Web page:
“Sen. Grisanti is trying to walk both sides of the line,” Brooks said. “You can’t say you are for Roe and not vote for the 10th point. He is trying to mislead the voters to think he is with them when he is obviously not.”

Grisanti disagreed.

“As far as I know, she is not a lawyer,” Grisanti, an attorney, said of Brooks. “I support Roe v. Wade. This 10th point expands it. Planned Parenthood wants everyone to believe this is just codifying Roe v. Wade. I don’t believe it.”

Brooks also accused Stocker of misleading voters by posing a loaded question.

“He set it up for people to say no,” she said. “He didn’t say ‘Would you like me to support it if a woman’s life or health is in danger during pregnancy?’ That’s what we are talking about, if a woman’s health or life is in danger. If you ask the question appropriately, more than 70 percent want that option.”

Stocker disagreed. “Ms. Brooks has never heard me speak to the women of this district so she cannot possibly have an informed opinion,” he said. “I respect women’s rights and their ability to determine their own health care choices after consulting with their doctors. The women of this district are smart and I want them to tell me what their thoughts are based upon what may come up in future bills.”

One of 10 points

Adding to the controversy over the abortion measure is that it is just one point of Cuomo’s 10-point health plan.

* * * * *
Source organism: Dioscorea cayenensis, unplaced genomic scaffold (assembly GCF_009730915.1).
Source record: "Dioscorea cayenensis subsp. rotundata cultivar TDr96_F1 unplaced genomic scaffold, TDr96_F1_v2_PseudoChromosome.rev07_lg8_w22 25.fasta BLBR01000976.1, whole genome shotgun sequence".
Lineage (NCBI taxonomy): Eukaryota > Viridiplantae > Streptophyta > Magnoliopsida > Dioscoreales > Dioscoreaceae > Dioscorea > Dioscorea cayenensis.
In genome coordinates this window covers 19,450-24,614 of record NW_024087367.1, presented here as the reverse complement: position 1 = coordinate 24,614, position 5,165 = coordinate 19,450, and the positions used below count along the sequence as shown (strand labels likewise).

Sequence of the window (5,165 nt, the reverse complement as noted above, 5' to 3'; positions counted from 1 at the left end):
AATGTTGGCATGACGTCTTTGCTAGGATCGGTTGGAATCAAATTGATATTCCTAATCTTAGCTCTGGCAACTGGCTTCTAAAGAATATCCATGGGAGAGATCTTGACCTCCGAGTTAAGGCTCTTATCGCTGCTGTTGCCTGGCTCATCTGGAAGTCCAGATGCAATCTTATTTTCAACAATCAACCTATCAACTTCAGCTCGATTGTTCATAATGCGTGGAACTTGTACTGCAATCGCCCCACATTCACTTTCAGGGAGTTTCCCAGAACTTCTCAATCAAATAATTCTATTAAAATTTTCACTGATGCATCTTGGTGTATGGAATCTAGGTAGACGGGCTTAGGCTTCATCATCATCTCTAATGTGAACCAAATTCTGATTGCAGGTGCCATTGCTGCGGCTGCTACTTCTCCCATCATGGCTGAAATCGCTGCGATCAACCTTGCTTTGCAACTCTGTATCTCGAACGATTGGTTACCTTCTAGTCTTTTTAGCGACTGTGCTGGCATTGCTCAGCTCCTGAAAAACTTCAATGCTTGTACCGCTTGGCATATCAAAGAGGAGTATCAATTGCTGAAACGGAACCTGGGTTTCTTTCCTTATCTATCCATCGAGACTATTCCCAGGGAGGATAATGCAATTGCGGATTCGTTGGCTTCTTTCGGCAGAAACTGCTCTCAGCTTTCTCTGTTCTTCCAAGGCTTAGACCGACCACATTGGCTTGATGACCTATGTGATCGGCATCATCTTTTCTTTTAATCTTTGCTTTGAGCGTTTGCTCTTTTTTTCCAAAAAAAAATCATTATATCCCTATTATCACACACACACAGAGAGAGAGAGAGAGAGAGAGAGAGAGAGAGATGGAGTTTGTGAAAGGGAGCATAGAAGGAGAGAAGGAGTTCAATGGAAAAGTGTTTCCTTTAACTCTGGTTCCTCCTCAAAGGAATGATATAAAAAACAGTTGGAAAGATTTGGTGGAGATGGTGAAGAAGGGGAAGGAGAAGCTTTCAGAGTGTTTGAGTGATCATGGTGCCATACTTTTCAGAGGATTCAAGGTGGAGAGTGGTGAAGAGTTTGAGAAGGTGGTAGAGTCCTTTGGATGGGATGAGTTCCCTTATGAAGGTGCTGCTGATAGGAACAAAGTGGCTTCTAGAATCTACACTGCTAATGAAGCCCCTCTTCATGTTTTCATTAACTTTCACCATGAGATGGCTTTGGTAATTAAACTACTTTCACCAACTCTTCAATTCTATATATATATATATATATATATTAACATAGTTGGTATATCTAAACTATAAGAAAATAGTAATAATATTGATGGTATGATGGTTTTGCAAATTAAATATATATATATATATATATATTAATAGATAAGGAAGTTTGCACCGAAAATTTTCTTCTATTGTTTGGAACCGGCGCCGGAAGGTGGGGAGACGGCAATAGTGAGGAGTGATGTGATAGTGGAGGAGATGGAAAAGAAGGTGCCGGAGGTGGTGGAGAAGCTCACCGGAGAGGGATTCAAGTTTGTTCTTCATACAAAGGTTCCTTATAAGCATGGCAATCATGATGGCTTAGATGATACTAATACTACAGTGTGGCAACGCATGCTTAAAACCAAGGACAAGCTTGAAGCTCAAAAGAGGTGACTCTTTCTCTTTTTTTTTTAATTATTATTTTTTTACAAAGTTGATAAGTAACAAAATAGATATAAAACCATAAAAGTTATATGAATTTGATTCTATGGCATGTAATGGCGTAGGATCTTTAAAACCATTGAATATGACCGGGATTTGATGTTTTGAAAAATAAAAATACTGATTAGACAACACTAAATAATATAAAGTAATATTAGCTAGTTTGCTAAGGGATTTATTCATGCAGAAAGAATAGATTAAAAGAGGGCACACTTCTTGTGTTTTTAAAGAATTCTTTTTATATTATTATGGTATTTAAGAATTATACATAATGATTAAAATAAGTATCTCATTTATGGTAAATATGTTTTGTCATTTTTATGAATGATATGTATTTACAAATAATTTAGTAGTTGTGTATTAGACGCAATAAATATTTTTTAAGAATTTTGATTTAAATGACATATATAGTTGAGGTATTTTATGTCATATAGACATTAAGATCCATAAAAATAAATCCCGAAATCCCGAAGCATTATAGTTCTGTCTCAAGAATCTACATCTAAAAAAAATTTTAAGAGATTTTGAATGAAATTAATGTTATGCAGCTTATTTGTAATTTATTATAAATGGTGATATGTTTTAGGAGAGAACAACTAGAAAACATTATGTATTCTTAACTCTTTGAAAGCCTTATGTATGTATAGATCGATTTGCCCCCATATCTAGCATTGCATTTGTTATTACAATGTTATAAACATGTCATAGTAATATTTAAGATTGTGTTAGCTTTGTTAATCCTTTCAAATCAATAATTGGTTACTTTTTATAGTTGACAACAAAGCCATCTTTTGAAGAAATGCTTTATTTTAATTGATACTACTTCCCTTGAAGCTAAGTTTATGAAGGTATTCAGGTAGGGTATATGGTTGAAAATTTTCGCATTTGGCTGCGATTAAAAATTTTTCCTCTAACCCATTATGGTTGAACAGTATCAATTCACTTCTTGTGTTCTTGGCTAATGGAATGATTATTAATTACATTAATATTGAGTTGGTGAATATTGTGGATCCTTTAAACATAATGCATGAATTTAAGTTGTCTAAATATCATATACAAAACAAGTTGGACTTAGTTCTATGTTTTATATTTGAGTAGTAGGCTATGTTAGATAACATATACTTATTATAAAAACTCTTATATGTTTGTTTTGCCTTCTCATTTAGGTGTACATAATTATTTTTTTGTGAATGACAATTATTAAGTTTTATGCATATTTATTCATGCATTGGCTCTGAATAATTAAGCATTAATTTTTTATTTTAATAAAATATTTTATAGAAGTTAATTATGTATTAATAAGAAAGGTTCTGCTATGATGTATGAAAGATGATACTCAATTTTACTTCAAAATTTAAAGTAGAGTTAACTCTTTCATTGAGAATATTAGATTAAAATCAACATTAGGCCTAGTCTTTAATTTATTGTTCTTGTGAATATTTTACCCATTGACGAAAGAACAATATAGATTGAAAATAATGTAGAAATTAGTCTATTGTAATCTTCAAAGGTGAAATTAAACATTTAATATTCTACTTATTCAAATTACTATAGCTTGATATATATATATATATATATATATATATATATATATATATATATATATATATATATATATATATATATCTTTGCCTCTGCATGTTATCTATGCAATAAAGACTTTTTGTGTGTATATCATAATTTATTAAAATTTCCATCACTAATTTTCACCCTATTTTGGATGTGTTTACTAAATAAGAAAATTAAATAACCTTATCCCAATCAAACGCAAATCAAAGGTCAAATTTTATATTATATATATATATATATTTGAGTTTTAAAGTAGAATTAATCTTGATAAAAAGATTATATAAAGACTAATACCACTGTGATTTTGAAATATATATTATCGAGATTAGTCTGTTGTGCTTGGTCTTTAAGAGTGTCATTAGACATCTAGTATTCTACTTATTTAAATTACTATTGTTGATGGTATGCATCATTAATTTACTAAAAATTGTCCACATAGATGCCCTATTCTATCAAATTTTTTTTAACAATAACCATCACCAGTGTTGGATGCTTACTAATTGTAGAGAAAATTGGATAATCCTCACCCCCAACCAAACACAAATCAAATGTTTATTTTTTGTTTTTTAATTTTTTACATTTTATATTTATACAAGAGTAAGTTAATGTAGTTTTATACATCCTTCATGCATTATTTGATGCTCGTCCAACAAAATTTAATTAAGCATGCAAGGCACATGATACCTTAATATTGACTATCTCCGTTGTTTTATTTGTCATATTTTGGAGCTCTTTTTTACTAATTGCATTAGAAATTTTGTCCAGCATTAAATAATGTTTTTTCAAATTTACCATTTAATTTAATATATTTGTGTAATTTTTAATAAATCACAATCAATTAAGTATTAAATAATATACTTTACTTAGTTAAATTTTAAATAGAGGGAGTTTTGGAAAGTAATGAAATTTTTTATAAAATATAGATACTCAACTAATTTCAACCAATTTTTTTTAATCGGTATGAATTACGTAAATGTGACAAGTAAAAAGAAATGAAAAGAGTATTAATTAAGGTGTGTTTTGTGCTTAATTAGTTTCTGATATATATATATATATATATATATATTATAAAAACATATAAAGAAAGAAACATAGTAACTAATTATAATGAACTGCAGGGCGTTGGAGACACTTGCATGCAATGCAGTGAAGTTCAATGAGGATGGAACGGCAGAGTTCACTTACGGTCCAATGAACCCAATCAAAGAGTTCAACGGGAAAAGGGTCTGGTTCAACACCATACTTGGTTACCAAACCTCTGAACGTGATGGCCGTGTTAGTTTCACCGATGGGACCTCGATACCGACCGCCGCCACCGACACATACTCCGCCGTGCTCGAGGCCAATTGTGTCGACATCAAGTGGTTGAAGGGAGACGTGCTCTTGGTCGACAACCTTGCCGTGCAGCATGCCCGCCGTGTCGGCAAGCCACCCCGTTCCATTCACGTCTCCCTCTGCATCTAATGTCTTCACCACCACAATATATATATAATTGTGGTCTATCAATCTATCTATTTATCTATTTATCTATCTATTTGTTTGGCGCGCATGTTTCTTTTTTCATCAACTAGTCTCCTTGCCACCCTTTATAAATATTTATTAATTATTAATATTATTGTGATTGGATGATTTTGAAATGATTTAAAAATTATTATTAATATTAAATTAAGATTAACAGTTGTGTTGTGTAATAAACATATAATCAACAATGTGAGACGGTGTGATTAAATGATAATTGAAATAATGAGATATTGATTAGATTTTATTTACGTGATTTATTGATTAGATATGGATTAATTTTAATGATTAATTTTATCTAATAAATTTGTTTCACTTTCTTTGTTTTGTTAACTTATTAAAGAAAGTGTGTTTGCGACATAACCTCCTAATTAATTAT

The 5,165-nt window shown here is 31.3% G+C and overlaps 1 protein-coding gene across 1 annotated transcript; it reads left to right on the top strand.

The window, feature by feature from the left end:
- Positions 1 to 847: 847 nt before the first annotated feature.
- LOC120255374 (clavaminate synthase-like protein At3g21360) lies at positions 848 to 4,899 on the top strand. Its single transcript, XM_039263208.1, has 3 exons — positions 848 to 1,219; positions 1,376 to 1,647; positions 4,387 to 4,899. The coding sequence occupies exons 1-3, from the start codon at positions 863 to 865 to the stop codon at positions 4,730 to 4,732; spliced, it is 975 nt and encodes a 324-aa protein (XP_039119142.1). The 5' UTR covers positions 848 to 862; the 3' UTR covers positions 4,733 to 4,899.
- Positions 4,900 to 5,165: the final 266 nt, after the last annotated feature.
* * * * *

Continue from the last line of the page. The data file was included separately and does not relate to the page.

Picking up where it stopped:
The first nine points have broad support. Those points require women receive equal pay to men for equal work, outlaw workplace discrimination against parents, strengthen laws against human trafficking, create a pilot program allowing victims of domestic violence to testify remotely and end pregnancy discrimination.

Nine of the 10 bills passed the State Senate, with Grisanti among those voting for the nine. Only the 10th was not approved in the Senate.

“The 10th point is not necessary at this time and should not hold the other nine noncontroversial points hostage since Roe v. Wade is still the law today,” Grisanti said. “Let’s pass the nine noncontroversial points immediately.”

Brooks rejected that suggestion.

“Women should not be a political compromise,” she said. “Politics should not stand in the way.”

The Assembly, unlike the Senate, voted on all 10 bills as one package. The package passed.

Among those voting for the package was Buffalo Assemblywoman Crystal Peoples-Stokes, who said women in the Assembly wanted all 10 bills considered together.

“I am opposed to abortion, but not opposed to women having a choice for themselves,” she said. “I am not going to make decisions for another woman. That should be between her, her husband and her doctor.”

Peoples-Stokes also said she does not believe the 10th point expands abortion coverage.

“I think they are reaching to impose their moral view on the entire society,” she said of opponents of the 10th point. “I don’t think God wants other people to make those kind of judgment calls.”